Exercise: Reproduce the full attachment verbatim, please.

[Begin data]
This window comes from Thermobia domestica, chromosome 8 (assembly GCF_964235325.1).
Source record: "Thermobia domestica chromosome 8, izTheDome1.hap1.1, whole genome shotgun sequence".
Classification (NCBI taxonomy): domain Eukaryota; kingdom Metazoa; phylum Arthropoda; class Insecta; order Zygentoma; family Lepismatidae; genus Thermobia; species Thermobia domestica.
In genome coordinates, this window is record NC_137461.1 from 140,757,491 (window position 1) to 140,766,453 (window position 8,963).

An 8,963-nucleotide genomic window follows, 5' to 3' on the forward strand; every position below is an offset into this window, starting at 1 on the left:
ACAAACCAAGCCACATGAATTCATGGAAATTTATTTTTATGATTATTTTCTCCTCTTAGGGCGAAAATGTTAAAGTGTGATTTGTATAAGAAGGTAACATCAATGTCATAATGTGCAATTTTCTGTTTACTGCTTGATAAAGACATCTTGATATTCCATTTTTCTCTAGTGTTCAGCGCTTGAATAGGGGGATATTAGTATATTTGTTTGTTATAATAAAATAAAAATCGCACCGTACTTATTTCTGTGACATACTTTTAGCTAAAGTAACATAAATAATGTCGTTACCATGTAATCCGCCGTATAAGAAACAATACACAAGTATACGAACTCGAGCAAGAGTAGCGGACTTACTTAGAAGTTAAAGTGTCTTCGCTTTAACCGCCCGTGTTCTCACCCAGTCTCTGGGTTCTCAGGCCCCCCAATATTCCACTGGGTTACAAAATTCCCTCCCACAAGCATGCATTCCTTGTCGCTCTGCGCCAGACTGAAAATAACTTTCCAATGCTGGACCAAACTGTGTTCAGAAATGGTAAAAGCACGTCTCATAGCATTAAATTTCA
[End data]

This window comes from Thermobia domestica, chromosome 8 (assembly GCF_964235325.1).
Source record: "Thermobia domestica chromosome 8, izTheDome1.hap1.1, whole genome shotgun sequence".
Classification (NCBI taxonomy): domain Eukaryota; kingdom Metazoa; phylum Arthropoda; class Insecta; order Zygentoma; family Lepismatidae; genus Thermobia; species Thermobia domestica.
In genome coordinates, this window is record NC_137461.1 from 140,757,491 (window position 1) to 140,766,453 (window position 8,963).

An 8,963-nucleotide genomic window follows, 5' to 3' on the forward strand; every position below is an offset into this window, starting at 1 on the left:
ACAAACCAAGCCACATGAATTCATGGAAATTTATTTTTATGATTATTTTCTCCTCTTAGGGCGAAAATGTTAAAGTGTGATTTGTATAAGAAGGTAACATCAATGTCATAATGTGCAATTTTCTGTTTACTGCTTGATAAAGACATCTTGATATTCCATTTTTCTCTAGTGTTCAGCGCTTGAATAGGGGGATATTAGTATATTTGTTTGTTATAATAAAATAAAAATCGCACCGTACTTATTTCTGTGACATACTTTTAGCTAAAGTAACATAAATAATGTCGTTACCATGTAATCCGCCGTATAAGAAACAATACACAAGTATACGAACTCGAGCAAGAGTAGCGGACTTACTTAGAAGTTAAAGTGTCTTCGCTTTAACCGCCCGTGTTCTCACCCAGTCTCTGGGTTCTCAGGCCCCCCAATATTCCACTGGGTTACAAAATTCCCTCCCACAAGCATGCATTCCTTGTCGCTCTGCGCCAGACTGAAAATAACTTTCCAATGCTGGACCAAACTGTGTTCAGAAATGGTAAAAGCACGTCTCATAGCATTAAATTTCA